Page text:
Medicaid expansion is a good thing. Ask Mitt Romney!
I never thought I would see, in America, what I saw as I came out of the Harvard University campus onto one of the streets of Cambridge, Massachusetts a few months ago. There she was, sitting on the side of the road with a sign that said, “Cancer patient. Please help.” I was stunned. I went and talked to her. She said she was 52 years old and diagnosed with bladder cancer that might have spread to her liver. She had no family or health insurance. Thanks to Medicare and Mass Health, the state run insurance, she was able to get some medical treatments, including chemotherapy. She was glad to be in Massachusetts because everybody in that state was mandated to have health insurance. According to her, unlike in many other states, if citizens of Massachusetts didn’t have enough money to buy private health insurance they would go to the state and apply for Mass Health and they would get it. She didn’t know the name of the governor that brought on such health coverage for the poor like her but sure was thankful to him.
That governor was Mitt Romney.
Romneycare was, in principle, the first Medicaid expansion before Obamacare and it worked by providing medical coverage for the poor as well as improving their health. Massachusetts is the only state with health coverage for nearly 100% (99.8% to be exact) of children and 98% of adults. By the way, Romney, in spite of incessant Obamcare bashing and demonization of federal government as the Republican Presidential candidate, was only able to pull that off because of the federal dollars.
So, I am somewhat perplexed about the wisdom and rationale of many Republican and some Democratic governors, when I hear that they are hesitating to expand Medicaid, even after the federal government said it would assume complete financial responsibility for such expansion for the first three years and for 90% a few years after that.
Bobby Jindal, the governor of Louisiana and one of the five republican governors to refuse Medicaid expansion, said he would rather improve the economic condition of the residents of Louisiana, so that they can purchase private insurance, than expand Medicaid. With Republican majorities in the state senate and house, I am wondering who is stopping Mr. Jindal from doing that. By the way Louisiana takes more federal dollars than it contributes to the federal government. I know he admonished the Republican Party not to be a stupid party, after the recent shellocking in the elections, but am not sure of his wisdom regarding how he is going to suddenly turn the economy around and provide healthcare coverage to citizens of Louisiana without some federal help.
As far as Rick Perry, Governor of Texas, also one of the five, I am not sure if he even knows or understands about the three healthcare areas in Texas that are already receiving federal government money. After watching how he forgot the three federal departments that he would abolish, during the Republican presidential primaries, I won’t be surprised if he needs a refresher that Medicare, Medicaid and Veterans Affairs are the three areas Texas is already benefiting from federal dollars.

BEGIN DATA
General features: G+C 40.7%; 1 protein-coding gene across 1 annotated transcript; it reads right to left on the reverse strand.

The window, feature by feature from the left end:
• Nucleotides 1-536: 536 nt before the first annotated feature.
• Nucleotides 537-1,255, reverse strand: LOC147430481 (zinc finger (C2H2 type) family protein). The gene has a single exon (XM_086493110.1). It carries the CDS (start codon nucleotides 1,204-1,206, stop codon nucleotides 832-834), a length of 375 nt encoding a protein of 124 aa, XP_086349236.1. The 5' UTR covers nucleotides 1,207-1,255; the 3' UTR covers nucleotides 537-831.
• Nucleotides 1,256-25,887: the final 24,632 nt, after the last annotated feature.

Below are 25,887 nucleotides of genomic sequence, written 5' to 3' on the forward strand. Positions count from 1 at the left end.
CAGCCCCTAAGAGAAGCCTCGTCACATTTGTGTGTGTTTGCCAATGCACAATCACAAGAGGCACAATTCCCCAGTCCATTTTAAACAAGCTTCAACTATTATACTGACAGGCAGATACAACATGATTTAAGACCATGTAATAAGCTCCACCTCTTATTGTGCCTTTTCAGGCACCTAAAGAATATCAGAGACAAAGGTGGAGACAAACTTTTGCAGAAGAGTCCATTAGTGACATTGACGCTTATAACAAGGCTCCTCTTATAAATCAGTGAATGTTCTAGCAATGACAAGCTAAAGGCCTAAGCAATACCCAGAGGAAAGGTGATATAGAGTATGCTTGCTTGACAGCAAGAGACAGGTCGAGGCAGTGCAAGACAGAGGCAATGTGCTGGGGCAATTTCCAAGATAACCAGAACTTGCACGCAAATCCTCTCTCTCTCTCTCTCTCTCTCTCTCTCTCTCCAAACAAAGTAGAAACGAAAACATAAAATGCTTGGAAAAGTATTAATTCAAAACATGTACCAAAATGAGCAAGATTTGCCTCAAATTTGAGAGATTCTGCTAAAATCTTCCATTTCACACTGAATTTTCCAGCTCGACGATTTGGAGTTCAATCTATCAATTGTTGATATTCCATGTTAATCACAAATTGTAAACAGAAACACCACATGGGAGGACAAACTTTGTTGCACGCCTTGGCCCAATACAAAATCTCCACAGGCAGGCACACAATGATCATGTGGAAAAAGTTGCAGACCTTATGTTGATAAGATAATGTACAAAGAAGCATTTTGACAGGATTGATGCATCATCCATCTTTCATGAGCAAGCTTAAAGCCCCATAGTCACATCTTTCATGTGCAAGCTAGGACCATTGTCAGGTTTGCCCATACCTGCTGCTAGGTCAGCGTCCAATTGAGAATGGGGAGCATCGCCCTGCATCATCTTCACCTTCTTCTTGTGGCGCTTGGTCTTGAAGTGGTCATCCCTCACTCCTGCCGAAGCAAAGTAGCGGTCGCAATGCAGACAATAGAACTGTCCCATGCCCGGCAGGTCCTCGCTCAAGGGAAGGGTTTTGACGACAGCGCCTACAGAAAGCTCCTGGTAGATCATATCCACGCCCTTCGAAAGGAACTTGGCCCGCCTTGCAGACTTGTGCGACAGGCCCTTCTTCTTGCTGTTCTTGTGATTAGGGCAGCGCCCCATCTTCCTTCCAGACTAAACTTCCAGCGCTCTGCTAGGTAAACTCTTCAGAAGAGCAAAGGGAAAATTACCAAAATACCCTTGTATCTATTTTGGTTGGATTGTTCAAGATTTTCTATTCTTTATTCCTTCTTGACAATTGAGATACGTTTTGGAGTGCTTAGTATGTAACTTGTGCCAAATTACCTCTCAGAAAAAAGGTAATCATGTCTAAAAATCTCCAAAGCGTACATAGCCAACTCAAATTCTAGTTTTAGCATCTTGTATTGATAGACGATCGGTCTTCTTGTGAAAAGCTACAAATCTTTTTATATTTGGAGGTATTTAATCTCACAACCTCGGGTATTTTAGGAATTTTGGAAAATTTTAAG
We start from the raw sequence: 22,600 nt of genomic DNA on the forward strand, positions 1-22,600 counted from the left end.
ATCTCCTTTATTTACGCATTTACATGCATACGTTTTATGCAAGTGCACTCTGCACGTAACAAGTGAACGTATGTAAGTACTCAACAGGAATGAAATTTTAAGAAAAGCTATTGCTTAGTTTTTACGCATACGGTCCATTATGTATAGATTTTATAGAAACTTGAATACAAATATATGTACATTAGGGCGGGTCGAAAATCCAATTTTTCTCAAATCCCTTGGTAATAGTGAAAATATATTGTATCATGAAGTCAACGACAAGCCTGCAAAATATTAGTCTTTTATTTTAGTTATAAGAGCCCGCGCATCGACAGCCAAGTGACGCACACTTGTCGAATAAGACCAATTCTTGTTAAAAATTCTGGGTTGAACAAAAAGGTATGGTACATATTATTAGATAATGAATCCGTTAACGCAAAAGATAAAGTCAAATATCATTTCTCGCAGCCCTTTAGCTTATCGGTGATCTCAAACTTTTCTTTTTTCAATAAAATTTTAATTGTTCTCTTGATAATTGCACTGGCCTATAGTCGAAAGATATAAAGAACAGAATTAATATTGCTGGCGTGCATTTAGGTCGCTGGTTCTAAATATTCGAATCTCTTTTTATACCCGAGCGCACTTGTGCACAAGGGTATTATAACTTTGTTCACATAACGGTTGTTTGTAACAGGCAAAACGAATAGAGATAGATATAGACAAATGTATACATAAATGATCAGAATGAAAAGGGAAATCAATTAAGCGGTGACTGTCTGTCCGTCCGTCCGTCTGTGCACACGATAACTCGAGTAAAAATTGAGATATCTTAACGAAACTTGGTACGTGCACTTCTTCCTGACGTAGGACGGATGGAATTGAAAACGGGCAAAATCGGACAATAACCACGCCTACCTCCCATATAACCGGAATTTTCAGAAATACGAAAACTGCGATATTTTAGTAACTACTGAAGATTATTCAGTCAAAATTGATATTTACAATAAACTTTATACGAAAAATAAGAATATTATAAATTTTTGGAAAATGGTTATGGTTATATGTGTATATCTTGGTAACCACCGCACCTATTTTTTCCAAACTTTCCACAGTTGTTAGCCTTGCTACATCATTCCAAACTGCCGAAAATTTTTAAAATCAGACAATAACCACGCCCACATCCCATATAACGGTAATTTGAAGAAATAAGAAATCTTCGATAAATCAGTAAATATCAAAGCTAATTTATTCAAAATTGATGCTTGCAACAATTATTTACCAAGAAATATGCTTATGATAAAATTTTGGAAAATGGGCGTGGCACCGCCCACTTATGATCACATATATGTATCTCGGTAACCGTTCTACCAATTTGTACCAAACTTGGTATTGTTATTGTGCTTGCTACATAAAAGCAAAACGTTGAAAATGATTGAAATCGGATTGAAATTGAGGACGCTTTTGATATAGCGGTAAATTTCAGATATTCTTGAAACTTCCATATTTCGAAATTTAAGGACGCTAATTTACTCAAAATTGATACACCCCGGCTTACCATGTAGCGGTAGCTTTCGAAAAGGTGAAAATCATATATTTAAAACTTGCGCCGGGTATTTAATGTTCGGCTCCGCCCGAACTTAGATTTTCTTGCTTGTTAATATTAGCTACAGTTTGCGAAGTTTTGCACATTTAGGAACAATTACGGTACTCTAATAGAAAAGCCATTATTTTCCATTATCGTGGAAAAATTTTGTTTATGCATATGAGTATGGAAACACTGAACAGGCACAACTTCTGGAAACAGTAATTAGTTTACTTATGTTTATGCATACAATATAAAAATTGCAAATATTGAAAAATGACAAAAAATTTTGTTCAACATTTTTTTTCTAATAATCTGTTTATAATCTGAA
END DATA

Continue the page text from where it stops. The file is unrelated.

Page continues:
Recently, Rick Scott, governor of Florida, one of the most vocal opponents of Obamacare had a change of heart. He agreed to expand Medicaid. I don’t want to talk about the plans of Mr. Scott for Medicaid expansion in Florida, other than to warn Floridians to be careful about his alleged plans to privatize Medicaid. His history in healthcare industry, as a corporate hospital lawyer, should make every Floridian to be cautious. He was the CEO of Columbia-HCA, a private for profit hospital conglomerate company, when it was fined, the biggest ever amount in US history, for Medicare fraud; $1.7 Billion. Need I say more? Still, his desire to expand Medicaid is astonishing and a good thing for Florida.
A few months ago Rick Snyder, Republican governor of Michigan agreed to expand Medicaid in Michigan. As a practicing neurosurgeon in Flint, Michigan for 16 years, and having taken care of many patients with no insurance or inadequate insurance, I was glad and welcomed his decision. The expansion is expected to provide at least some health coverage to 470,000 Michiganders by 2021 and cut the uninsured of the state by half but the euphoria didn’t last long.
A few days ago the House health budget sub-committee in Republican controlled legislature of Michigan voted not to expand Medicaid. I don’t think those Republicans realize that the expansion is a good thing. They need to ask Romney. He knows it. He has been there and done it. He won’t admit that his signature legislation as the governor of Massachusetts, Romneycare, which is the father of Obamacare, has benefited many citizens of Commonwealth. But I have a feeling that deep in his heart he is proud of it.
Damn proud of it!